mature bulls and cows);

2) $250 million in transition payments to help producers address income
challenges in moving to the new CAIS program;

3) $65 million to “top up” the Canadian Farm Income Program for the 2002
program year.


1 April 2004

The House of Commons Standing Committee on Agriculture and Agri-Food tables
a report entitled Canadian Livestock and Beef Pricing in the Aftermath of
the BSE Crisis. The report includes five recommendations, notably that the
Minister of Industry instruct the Commissioner of Competition to conduct an
inquiry into the pricing of slaughter cattle and beef, and that an
independent body be engaged to conduct a comprehensive study of the
competitive aspects of the cattle and beef products industry in Canada.


2 April 2004

End of the U.S. comment period on the proposed rule that would allow the
importation of live Canadian cattle and other ruminants to the United
States.


14 April 2004

The Standing Senate Committee on Agriculture and Forestry tables a report
entitled The BSE Crisis – Lessons for the Future. The Committee recommends
that part of the venture capital funding announced in the 2004 federal
Budget be directed toward additional value-added capacities in the livestock
sector, and that a permanent NAFTA agricultural secretariat be set up with
the mandate to make recommendations for actions by NAFTA partners to
regulate the trade flow when a sanitary or phytosanitary issue occurs.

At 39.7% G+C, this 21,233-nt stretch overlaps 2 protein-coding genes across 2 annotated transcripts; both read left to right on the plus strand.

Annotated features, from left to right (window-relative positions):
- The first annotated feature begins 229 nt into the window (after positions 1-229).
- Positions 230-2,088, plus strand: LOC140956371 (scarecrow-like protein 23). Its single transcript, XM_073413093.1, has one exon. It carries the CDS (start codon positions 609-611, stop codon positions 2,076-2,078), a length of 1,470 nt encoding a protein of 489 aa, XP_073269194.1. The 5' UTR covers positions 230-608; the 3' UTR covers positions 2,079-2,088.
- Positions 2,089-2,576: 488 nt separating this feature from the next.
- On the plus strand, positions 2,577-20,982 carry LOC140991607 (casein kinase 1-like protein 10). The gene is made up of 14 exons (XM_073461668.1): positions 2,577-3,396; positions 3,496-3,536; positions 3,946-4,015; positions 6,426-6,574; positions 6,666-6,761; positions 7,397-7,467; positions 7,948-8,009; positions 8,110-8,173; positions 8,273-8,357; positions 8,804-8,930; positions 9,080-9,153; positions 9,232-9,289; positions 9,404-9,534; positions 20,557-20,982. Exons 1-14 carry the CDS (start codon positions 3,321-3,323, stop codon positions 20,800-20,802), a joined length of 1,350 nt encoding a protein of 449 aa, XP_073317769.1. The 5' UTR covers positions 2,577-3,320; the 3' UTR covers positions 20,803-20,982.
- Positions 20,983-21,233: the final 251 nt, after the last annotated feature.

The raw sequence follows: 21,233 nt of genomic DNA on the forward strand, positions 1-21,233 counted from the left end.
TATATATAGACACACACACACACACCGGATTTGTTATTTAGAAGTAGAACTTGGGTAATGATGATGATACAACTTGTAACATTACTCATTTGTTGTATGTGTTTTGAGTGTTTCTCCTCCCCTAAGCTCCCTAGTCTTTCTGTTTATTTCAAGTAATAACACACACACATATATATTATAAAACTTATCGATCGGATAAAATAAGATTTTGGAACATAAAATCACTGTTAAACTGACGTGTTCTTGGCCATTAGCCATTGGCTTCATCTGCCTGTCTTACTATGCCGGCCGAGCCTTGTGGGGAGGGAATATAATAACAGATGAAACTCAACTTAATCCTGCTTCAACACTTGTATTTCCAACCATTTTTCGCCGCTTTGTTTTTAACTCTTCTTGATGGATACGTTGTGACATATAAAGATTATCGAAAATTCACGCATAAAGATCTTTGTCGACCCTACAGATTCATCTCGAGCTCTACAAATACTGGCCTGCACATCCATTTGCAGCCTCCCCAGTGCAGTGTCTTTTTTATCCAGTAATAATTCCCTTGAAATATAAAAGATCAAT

18 April 2004

The United States lifts import restrictions on ground beef, bone-in cuts of
beef and offal from animals younger than 30 months. The import of live cows
and meat from older animals from Canada remains banned.


22 April 2004

R-CALF United Stockgrowers of America files a complaint against the U.S.
Department of Agriculture (USDA) in a U.S. District Court for the District
of Montana to halt the importation into the United States of an expanded
list of Canadian beef products (bone-in meat, ground beef, etc.).


27 April 2004

R-CALF and the USDA reach an agreement, but confusion about which products
are acceptable and from which slaughter facilities causes imports to
decrease.


9 July 2004

The federal government announces that it will introduce new animal feed
restrictions to strengthen safeguards against BSE. The government intends
to require the removal of bovine SRMs from the animal feed chain. These
tissues are already removed from all animals slaughtered for human
consumption.


12 August 2004

Canadian Cattlemen for Fair Trade, a group of Canadian cattle producers,
files a lawsuit against the U.S. government seeking $150 million under a
provision of NAFTA.


10 September 2004

The federal government announces a strategy to reposition Canada’s livestock
industry. The government commits federal funding of up to $488 million.
The strategy will contain the following elements:

1) Continue efforts to reopen the U.S. border;

2) Facilitate the increase in domestic slaughter capacity ($66.2 million);

3) Assist the industry until slaughter capacity is increased via CAIS,